Eleanor Bogart-Stuart, cub writer
Beverly Hills High School Salter Family Theatre
241 Moreno Dr., Beverly Hills.
7 p.m. Wednesday, Nov. 13 to Saturday, Nov. 16
$10 students / $15 adults
The theater class previewed “The 39 Steps” on Friday, Nov. 8 in the Salter Family Theater, bringing John Hay Beith’s famed play to life. This Euro-spy novel was originally written by John Buchanan in 1915, and was turned into a movie by Alfred Hitchcock in 1935. The preview contained minuscule errors and theater director Herb Hall did a sensational job of really engaging the audience. The witty dialogue perfectly complimented the acting presented by the theater class.
‘30s jazz music broke the silence in the tiny room, and everyone paid attention to the man with the mustache. With comedic timing that was on point, the lead male, Anthony Lofaso, stretches, squirms and wiggles his way out from under the lifeless body of his female friend. The hard-to-please teenage crowd definitely enjoyed Lofaso’s performance, despite the lack of talking present. It’s hard, but rewarding, to find something refreshingly new in a spy story. That’s why seeing “The 39 Steps” is so important.
The play continued like this, every actor holding his/her own weight, and contributing to the laughter in each scene. When little mistakes happened, the actors rolled with the punches, sometimes even literally. Junior Jackson Prince was mistakenly slapped in the face when Lofaso got a little too excited talking to his female counterpart. Prince, Lofaso and the crowd all laughed, and the scene continued. A sign of a strong cast is its ability to adapt and improvise in situations that may not be expected.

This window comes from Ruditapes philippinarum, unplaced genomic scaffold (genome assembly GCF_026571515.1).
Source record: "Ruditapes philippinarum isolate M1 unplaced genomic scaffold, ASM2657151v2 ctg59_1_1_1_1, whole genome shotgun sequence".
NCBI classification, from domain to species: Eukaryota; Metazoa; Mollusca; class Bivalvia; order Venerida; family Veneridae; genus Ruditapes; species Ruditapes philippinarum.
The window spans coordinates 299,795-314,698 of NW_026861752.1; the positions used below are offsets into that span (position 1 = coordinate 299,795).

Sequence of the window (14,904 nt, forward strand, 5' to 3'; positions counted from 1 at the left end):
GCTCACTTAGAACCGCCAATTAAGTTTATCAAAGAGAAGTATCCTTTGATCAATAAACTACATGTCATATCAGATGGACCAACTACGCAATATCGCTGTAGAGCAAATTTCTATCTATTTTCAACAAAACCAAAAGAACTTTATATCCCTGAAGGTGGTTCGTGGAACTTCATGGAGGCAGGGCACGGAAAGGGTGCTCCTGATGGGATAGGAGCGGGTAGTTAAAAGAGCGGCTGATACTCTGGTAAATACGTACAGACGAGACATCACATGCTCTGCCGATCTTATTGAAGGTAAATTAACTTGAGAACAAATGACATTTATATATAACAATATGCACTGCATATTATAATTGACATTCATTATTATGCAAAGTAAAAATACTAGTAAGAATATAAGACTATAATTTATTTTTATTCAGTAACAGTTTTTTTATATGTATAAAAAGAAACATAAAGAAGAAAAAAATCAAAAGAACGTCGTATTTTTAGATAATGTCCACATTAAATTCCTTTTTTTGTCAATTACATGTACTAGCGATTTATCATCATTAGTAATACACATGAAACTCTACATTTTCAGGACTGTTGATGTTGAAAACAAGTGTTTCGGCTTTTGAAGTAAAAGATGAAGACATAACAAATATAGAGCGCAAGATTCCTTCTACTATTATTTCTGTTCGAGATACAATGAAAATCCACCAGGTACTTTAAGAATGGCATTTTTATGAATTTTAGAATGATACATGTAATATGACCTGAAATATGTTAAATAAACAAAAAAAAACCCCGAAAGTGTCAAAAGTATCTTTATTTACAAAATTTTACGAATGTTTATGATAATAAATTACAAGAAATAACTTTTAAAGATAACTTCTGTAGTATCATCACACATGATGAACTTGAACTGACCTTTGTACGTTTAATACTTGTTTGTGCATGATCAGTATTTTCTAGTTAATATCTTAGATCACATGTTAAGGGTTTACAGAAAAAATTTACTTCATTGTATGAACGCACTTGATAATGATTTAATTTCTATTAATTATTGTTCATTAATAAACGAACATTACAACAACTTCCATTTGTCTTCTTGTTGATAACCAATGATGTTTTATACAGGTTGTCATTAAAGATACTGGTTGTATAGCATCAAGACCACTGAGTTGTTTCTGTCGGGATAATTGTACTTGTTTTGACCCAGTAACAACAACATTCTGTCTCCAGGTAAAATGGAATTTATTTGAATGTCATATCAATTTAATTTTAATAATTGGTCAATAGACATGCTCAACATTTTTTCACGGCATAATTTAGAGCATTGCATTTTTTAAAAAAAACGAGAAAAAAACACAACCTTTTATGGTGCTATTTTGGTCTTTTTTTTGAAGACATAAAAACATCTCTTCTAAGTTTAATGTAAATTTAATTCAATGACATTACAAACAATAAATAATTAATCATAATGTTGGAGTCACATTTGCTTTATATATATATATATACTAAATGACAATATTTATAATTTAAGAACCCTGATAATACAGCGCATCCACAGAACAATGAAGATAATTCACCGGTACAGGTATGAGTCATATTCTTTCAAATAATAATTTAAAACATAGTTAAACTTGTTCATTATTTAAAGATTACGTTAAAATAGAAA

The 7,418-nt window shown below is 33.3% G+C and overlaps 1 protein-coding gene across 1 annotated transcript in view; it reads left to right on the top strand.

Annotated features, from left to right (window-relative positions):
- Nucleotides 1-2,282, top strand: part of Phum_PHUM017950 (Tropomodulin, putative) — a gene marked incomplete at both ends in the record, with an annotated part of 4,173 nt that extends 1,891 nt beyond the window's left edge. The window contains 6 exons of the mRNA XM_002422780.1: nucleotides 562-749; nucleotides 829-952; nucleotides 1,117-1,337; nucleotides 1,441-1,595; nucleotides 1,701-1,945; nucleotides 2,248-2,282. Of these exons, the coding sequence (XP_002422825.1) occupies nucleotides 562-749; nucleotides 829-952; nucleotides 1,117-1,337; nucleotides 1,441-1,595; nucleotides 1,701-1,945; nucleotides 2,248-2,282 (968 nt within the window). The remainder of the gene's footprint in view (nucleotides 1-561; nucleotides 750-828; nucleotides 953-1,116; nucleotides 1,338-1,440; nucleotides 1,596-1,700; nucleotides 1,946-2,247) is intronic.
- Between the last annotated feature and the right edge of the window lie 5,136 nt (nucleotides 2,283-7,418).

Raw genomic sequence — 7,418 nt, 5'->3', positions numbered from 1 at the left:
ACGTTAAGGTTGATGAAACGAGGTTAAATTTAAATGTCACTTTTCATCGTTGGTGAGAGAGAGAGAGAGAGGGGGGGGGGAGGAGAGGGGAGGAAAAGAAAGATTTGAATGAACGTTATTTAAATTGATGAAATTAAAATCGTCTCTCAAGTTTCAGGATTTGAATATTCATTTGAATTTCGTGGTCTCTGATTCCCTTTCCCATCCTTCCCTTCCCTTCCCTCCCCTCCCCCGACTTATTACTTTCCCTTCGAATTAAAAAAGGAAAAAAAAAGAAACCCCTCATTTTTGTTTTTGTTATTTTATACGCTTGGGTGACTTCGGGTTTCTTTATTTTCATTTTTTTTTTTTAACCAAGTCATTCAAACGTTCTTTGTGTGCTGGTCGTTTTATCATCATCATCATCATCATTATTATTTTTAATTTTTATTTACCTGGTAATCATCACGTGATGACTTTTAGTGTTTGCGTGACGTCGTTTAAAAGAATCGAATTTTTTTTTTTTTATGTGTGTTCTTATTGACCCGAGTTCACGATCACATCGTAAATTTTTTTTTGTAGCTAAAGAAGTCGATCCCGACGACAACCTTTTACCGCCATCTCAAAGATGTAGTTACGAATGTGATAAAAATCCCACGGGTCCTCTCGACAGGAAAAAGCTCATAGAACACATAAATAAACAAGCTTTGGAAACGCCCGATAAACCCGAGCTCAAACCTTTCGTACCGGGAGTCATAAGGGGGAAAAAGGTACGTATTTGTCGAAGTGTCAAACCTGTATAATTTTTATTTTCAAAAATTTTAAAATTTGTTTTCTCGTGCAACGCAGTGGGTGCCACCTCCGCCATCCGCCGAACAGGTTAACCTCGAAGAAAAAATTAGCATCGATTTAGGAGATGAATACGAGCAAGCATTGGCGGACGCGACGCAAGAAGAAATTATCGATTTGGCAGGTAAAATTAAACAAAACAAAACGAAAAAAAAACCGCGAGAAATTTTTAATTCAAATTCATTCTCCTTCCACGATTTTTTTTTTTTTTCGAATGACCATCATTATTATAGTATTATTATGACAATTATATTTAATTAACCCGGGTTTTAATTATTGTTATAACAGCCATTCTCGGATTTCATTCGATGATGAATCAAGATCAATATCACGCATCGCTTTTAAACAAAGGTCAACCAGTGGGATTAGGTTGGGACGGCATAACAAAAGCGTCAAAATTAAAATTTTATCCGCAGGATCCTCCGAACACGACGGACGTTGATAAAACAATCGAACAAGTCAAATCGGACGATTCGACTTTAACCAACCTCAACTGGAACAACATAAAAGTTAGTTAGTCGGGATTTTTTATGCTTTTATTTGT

The play and the actors really used, and had great control over, their physical humor. A slow motion chase scene using only the actors’ bodies was a great technique to engage the audience. The play’s lack of spoken lines is fascinating and it, coincidentally, really brings out the best in the actors involved. The theater class was also smart when it came to props: a desk and four chairs were used to assemble a speeding car, and even a train was formed out of a row of large boxes.
With such clever dialogue, enunciation is key to getting a joke across to the audience. Some of the actors needed to practice their accent skills so the audience could fully understand the lines.
Overall, the preview was a hit. Even if it’s enough to make a group of teenagers actually laugh, the scenes had some very clever and engaging moments for those looking for smarter humor. Hitchcock’s brand of intelligence mixed with the silly performances make “The 39 Steps” a fun choice for all ages.